explanation of the work
The full surface of sake bottle has two panels framed with slightly thick black-gosu line. In the one, a person on the horseback is resting under a pine tree is drawn, and in the other, flowers and birds are drawn, and the bird is flying vigorously. This drawing is different from the style and color of Sano aka-e, especially, it uses a lot of neutral paints.
The composition of painting is similar to a bowl created by his compatriot, Kameda Sangetsu. The two creators were instructed by Araki Tanrei (another name is Kano Tanrei) and other Japanese-style painters to improve the quality of kutani painting and how to brush for it, so it seems that two works were influenced by the Kano school’s painting method.
size: caliber about 2.2 cm, torso diameter about 7.2 cm, height about 14.8 cm
In the large panel, a person on the horseback under a pine tree is drawn with a follower and the horse is drinking water at the water’s edge. The person has some elegance in the way he is dressed. On the other hand, the way of drawing pine has the power of the Kano school. The combination of the two is reminiscent of the Kano school’s painting style.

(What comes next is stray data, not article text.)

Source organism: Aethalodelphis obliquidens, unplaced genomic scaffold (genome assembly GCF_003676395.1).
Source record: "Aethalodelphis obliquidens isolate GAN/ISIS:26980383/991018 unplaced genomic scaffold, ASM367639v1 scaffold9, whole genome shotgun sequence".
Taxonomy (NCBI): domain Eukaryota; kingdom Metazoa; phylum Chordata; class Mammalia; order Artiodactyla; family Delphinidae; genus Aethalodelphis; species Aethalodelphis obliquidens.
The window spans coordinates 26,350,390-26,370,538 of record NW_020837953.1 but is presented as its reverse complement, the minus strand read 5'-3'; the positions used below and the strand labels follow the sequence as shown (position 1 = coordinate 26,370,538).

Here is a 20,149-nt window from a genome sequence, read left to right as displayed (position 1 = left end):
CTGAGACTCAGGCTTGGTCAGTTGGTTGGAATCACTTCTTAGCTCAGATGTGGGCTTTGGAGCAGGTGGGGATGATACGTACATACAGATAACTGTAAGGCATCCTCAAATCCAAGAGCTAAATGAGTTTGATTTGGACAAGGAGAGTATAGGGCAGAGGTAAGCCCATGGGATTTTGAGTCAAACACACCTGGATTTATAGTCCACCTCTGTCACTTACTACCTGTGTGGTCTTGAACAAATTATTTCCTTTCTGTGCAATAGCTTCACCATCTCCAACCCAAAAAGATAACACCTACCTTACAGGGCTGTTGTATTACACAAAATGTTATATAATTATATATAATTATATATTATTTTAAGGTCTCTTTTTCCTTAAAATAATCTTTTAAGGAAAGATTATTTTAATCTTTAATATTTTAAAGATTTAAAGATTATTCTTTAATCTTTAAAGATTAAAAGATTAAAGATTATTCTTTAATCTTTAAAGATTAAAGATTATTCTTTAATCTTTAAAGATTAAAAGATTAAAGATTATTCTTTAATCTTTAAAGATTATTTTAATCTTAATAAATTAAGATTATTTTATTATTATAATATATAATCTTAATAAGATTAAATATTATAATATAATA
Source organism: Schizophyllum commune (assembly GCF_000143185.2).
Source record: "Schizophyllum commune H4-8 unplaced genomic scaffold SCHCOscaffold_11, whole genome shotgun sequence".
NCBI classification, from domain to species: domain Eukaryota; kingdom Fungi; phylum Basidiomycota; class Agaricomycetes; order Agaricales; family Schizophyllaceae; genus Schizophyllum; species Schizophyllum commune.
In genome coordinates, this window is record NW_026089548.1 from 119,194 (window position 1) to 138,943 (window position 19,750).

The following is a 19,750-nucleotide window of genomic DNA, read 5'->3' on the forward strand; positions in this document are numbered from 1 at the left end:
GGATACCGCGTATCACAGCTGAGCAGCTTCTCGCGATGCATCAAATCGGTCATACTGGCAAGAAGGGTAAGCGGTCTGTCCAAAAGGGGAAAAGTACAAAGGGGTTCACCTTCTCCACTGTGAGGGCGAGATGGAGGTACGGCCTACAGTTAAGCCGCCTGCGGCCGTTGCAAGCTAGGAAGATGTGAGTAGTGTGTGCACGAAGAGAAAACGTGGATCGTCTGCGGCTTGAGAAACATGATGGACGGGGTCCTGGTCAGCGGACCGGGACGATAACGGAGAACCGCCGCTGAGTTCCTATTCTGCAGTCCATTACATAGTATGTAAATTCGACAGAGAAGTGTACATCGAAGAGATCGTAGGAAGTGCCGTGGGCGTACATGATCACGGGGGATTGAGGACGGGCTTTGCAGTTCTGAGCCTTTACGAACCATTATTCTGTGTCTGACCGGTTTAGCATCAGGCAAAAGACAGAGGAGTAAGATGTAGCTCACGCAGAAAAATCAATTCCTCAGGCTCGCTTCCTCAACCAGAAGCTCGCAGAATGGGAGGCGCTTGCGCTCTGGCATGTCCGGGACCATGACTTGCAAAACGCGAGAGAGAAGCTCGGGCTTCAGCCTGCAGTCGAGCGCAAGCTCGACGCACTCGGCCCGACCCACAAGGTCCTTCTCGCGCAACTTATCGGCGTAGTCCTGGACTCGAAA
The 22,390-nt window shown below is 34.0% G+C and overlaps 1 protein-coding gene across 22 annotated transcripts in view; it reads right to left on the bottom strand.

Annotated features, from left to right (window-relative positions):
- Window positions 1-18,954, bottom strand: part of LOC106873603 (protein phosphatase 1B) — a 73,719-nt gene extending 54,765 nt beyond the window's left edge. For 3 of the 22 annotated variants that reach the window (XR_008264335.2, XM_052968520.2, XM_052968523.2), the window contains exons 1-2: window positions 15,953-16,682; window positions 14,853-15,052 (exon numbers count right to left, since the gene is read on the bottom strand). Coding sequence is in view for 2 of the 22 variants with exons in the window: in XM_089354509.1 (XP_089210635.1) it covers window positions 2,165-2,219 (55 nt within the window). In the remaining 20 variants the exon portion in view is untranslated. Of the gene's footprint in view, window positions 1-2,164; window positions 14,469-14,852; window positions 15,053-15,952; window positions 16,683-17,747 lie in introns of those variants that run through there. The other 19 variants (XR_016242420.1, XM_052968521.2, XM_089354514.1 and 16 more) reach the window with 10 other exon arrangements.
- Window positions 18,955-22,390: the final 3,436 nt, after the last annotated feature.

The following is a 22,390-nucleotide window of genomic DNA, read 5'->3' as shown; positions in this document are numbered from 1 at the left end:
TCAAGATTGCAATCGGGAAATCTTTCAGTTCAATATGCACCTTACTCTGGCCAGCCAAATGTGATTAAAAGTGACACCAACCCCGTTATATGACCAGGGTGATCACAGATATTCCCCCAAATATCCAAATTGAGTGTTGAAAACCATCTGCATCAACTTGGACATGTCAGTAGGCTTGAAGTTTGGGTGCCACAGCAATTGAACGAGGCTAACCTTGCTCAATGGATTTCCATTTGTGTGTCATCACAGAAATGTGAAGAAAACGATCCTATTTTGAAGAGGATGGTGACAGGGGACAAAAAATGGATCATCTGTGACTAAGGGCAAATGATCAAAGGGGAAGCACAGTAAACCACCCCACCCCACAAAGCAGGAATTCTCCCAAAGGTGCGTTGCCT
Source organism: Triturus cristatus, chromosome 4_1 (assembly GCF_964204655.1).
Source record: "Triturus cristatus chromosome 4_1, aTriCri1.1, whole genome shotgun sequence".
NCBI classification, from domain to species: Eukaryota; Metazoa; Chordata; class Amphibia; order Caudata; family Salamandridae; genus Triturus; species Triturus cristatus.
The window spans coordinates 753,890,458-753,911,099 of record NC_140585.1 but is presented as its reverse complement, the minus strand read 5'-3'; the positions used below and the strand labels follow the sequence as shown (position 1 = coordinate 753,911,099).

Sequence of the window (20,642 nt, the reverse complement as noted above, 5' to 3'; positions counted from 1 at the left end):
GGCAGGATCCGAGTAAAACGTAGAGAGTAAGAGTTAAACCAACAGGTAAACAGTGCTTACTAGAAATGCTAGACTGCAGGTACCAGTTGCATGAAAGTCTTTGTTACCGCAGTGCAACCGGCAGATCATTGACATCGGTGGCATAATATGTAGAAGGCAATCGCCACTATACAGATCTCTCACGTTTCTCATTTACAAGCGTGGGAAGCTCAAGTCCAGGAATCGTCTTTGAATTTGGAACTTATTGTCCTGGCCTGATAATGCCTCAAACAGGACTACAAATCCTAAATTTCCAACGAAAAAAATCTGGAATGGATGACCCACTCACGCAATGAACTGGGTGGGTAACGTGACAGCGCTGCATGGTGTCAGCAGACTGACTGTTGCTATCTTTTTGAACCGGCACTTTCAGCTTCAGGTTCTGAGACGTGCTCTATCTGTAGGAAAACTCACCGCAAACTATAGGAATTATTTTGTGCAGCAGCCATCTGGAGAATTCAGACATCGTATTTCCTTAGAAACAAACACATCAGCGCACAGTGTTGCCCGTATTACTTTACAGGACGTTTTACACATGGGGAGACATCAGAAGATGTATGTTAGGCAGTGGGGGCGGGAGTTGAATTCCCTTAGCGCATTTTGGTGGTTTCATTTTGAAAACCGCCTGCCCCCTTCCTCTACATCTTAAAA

On the back side, a moving design is drawn, that is a bird flying vigorously among flowers in the smaller panel, some boats sailing on the sea, and a group of cranes flying. Two designs of the front and back seems be static and dynamic, so they are contrasted.
In addition, at that time, it was customary to give a pair of sake bottles, sake cups, and a set of three bowls as commemorative crafts or celebration crafts, on which cranes or sailboats were often drawn. They were adopted as an auspicious design because it was thought to be “crane carrying happiness” or “treasure ship”. In the Kaga region, since sailboats were reminiscent of the kitamae-bune (a sailing ship carrying agricultural and marine products, travelling to and from the Sea of Japan).
The back name is written as “kutani / painted Hashida”. It is said that the back name “painted by Hashida” was used only by the first Hashida Yosaburo, and from a certain time the first changed to the cursive script “Yosaburo”, and after that, the second and third wrote “Yosaburo” in the cursive script.
creator of the work
About the creator of the work, search for “Hashida Yosaburo, his works and history“.
|date of exhibition||2019.12.25|